Document Type

Article

Publication Date

10-2013

Abstract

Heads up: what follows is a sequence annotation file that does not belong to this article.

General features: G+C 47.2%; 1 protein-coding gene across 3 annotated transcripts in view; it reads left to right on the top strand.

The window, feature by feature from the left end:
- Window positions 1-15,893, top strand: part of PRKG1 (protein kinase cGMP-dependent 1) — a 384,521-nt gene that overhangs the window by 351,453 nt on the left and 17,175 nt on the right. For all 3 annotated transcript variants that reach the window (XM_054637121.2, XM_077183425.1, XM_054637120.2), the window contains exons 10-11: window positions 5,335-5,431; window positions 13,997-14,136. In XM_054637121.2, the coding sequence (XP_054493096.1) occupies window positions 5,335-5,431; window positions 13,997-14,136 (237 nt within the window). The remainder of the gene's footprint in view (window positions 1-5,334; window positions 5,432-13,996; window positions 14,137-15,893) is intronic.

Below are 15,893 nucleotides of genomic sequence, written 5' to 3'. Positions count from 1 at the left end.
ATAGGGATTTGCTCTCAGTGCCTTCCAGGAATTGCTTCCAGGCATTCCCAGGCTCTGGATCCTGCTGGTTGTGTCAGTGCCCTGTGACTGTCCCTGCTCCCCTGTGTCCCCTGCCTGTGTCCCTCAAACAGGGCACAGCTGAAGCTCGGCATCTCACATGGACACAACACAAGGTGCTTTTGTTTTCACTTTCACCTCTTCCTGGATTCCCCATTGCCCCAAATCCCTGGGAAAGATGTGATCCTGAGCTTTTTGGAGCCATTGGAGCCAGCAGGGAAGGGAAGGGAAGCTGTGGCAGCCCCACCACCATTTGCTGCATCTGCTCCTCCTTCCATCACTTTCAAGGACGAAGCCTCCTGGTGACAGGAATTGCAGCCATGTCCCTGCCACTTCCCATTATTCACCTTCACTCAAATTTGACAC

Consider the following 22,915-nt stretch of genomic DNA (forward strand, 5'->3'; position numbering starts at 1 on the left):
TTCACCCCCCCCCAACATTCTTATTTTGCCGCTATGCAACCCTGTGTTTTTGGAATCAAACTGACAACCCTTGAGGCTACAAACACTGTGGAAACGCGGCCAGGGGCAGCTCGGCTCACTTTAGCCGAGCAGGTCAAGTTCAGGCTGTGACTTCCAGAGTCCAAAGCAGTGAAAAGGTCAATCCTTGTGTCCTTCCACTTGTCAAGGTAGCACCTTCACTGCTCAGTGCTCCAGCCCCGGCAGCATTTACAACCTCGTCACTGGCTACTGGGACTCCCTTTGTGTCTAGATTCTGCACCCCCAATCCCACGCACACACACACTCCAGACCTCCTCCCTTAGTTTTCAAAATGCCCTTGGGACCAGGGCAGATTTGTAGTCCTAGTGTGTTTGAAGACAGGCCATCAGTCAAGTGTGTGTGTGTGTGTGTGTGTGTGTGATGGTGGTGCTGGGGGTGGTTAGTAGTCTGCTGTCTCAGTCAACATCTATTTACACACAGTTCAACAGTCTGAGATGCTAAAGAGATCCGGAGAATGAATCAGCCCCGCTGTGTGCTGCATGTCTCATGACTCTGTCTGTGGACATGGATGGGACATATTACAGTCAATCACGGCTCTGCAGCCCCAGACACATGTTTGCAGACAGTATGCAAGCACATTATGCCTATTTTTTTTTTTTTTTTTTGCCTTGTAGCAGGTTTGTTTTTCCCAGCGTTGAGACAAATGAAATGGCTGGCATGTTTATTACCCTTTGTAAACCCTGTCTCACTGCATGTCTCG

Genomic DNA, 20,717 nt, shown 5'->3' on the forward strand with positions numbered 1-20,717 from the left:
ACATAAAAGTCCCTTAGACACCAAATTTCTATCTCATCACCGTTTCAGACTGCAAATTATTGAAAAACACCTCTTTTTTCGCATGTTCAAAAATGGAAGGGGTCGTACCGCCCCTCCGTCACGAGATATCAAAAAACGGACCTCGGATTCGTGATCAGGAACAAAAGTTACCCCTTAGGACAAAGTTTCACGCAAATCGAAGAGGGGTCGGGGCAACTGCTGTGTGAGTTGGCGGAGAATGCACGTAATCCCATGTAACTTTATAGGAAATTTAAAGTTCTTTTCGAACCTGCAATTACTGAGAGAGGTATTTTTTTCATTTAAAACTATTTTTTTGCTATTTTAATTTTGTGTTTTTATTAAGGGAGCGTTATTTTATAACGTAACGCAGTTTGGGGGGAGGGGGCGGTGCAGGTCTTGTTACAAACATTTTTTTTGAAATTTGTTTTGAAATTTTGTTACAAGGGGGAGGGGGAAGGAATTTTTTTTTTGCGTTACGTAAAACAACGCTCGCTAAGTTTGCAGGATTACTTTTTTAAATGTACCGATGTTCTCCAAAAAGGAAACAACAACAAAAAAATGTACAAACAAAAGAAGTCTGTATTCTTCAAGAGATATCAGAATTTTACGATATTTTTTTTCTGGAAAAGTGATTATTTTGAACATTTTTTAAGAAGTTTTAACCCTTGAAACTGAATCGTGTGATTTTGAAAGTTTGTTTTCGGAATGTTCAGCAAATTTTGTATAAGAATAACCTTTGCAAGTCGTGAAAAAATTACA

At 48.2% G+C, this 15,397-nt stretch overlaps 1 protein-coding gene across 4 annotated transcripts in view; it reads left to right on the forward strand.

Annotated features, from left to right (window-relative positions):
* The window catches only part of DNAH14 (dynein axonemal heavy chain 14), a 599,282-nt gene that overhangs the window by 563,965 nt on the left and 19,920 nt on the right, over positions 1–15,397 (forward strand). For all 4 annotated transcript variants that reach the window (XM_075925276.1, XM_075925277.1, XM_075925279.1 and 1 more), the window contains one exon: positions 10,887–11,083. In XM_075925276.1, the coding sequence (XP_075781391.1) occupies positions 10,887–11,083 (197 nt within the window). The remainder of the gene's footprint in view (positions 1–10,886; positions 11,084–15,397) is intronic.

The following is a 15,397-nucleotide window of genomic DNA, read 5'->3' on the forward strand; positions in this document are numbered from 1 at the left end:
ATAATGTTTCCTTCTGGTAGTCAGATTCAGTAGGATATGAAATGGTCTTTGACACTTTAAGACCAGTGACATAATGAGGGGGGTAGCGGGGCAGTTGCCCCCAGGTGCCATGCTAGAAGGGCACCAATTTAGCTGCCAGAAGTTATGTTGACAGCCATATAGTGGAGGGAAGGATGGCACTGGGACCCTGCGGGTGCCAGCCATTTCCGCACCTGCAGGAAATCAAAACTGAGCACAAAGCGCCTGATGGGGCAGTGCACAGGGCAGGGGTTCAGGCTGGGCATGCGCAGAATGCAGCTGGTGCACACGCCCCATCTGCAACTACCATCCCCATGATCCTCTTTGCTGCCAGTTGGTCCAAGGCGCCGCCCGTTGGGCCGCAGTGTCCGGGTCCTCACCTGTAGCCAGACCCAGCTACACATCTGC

Message from President: A new shibboleth among the higher education leadership caste is that the good old days of ample state funding and generous budgets are “never coming back.” Few leaders of American public higher education systems or institutions challenge this seemingly intuitive axiom; none dare risk the loss of legislative or occasionally gubernatorial pity by expressing even a shred of optimism. The embrace of this apparent axiom—the incantation of the gloom-and-doom mantra as a peculiar status symbol indicating sophistication and membership in the highly briefed if not all-knowing leadership in-group—demonstrates the increasing naiveté among the professionalized leadership clique that has emerged from an ever-enlarging selection of assembly-line administration programs rather than from arts-andsciences disciplines. Few of those who have read history of any kind, whether of science, of diplomacy, or even sports, would intone “never” with such confidence. The reifying of “never”—the treatment of the lack of public support as if it were a fact about the universe itself—conveniently conceals a more obvious fact. That fact: Leaders of higher education campuses and systems have not accomplished their assignment, which is to convince the public to support public education. Top-level administrators often complain that they cannot do what the public will not allow, but this excuse conflicts with the claim, so often heard during executive searches, that only over-bred specialists can do such challenging deeds as save a college or university from public apathy. Higher education executives are fond of invoking a somewhat undefined “ business model,” yet business routinely expects its fixers, whether Lee Iacocca or James Dimon, to earn their substantial salaries by demonstrating the exceptional rescue skills that they advertise. One reason for this failure is a strange, indeed crazy aversion to the product that these academic businesspeople aspire to vend. Louisiana’s vanguard institution, LSU (is it A&M or “oneLSU” this week?), is almost bereft of academic input or even presence at any level above that of Dean. The Deans, who retain at least emotional links with their disciplines, have been shorn of most of their authority, status, and influence through a series of centralization efforts of which the LSU consolidation is the latest, best-disguised version. No business would turn away from its products or from the expertise that produces them in the way that centralized administrations have scurried away from anyone with ideas. Imagining the outcome of a decision at Boeing to exclude aeronautical engineers from all decision-making processes yields an easy analogy for what is happening in Louisiana higher education. What is most startling about this process is that, collectively, the upper administrations in systems and on campuses have no idea why they behave the way that they do. It is easy enough for an academic person to recognize that the aversion to competence is a form of gentrification, even dandyism. One theorist of the genteel life, Balthasar Castiglione, warned that gentlemen and gentlewomen should not seem too competent at anything lest it seem that they emerge from the trained, gritty working class. In Louisiana, that aspiration to genteel incompetence—to know a dab about everything in the government but not much about anything in particular—is also reinforced from the ground up by a large segment of the population that distrusts or even dislikes education. What the genteel members of higher education upper administration might do to make a start is to “call the question.” To date, the dainty folks who run the universities have attempted to coddle and placate the government. That drawing-room approach has not worked. Step one would involve not only taking controversial questions but outright asking, in public forums, whether the people of our state want higher education in the form of comprehensive universities. If the answer to that question is “no,” then at least our schools can be drawn down in a way that allows those who are still on-staff to conduct their teaching and research under with adequate support and whatever students remain. If we knew that the population no longer wants to study literature, we could stop hiring in those departments, redirect assets to support those who remain, and see what happens with the accrediting agencies. The answer to this question—does the state want higher education?—will, however, not be “no,” but “yes.” It is only the lack of resolve among overly tender leaders and their fear of input from academic professionals that has prevented the delivery of this conclusive query.

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